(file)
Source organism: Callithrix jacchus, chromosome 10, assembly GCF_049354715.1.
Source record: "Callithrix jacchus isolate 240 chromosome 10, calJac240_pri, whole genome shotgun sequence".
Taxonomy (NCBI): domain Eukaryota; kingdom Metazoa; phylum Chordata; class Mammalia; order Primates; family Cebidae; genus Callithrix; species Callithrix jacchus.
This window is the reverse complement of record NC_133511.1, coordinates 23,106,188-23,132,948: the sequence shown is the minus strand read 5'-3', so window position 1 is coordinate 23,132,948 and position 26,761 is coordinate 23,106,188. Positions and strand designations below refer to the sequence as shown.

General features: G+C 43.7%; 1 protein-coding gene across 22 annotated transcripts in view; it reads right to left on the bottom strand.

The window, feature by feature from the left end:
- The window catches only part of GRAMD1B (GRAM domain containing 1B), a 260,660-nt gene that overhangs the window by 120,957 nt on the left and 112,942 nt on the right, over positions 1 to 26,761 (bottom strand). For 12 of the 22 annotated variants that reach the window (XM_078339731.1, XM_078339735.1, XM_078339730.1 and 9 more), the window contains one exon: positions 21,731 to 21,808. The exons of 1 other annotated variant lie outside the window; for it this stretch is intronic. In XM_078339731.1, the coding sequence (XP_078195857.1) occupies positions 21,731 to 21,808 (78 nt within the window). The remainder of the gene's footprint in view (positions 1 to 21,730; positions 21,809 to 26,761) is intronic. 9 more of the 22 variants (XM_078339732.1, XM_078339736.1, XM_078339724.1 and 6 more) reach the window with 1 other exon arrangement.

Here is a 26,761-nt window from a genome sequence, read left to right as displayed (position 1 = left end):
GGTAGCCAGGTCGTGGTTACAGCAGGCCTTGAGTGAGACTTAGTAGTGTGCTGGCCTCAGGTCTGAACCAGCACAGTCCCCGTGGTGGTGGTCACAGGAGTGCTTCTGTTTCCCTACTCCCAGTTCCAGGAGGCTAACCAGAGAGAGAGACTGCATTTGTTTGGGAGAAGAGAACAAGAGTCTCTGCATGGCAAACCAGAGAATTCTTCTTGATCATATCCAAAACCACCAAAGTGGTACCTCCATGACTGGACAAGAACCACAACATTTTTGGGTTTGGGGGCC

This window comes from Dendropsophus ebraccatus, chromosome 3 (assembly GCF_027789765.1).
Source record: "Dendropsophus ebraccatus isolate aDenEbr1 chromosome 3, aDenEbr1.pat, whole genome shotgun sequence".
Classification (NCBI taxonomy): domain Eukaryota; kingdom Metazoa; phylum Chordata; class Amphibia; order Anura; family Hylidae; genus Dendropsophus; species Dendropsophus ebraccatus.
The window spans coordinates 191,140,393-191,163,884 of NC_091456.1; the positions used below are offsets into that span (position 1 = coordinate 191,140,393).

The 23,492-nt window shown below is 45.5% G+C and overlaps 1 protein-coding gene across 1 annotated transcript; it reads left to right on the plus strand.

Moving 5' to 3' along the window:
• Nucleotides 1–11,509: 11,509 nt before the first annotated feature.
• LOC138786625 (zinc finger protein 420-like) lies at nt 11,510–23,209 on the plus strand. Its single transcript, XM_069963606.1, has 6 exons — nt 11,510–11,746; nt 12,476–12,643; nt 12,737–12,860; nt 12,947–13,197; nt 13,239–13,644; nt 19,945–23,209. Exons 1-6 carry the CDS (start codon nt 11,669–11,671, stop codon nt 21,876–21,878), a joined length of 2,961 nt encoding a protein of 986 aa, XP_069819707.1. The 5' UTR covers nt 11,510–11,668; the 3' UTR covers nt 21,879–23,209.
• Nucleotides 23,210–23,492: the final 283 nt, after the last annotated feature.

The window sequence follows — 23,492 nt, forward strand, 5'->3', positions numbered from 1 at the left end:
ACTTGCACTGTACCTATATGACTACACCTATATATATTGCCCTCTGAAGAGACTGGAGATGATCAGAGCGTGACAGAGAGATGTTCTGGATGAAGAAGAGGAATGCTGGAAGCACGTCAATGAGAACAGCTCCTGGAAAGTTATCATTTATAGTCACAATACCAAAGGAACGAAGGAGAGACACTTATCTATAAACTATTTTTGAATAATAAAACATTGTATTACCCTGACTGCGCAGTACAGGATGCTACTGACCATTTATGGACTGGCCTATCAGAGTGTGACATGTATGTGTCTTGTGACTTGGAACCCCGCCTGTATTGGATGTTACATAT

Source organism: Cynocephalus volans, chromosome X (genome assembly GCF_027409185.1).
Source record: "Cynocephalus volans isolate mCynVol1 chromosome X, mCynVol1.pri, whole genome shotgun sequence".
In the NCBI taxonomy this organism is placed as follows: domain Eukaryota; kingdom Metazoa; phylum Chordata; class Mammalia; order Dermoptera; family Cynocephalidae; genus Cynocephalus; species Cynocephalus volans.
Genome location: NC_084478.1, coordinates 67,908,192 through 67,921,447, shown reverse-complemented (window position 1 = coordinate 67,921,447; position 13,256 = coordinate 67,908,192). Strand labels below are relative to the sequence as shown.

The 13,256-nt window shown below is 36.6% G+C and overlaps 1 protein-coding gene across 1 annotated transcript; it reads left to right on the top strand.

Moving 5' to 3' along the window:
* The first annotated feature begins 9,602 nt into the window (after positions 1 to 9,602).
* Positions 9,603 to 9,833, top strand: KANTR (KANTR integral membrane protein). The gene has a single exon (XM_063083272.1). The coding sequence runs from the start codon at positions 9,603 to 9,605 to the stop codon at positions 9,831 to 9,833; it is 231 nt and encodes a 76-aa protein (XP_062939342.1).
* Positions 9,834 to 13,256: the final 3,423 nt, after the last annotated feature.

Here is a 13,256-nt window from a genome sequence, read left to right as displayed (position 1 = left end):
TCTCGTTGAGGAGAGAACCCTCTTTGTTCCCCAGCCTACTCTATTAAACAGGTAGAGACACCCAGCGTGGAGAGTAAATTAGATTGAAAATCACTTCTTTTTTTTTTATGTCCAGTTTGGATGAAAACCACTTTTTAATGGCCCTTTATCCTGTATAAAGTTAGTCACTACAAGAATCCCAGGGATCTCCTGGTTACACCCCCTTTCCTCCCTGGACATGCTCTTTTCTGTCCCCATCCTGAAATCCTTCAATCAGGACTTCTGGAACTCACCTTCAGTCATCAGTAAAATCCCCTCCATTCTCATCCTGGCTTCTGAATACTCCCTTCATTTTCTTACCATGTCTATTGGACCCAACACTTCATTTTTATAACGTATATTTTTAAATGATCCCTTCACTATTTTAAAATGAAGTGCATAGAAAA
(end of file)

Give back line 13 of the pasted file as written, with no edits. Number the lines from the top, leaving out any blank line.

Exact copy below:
The window spans coordinates 191,140,393-191,163,884 of NC_091456.1; the positions used below are offsets into that span (position 1 = coordinate 191,140,393).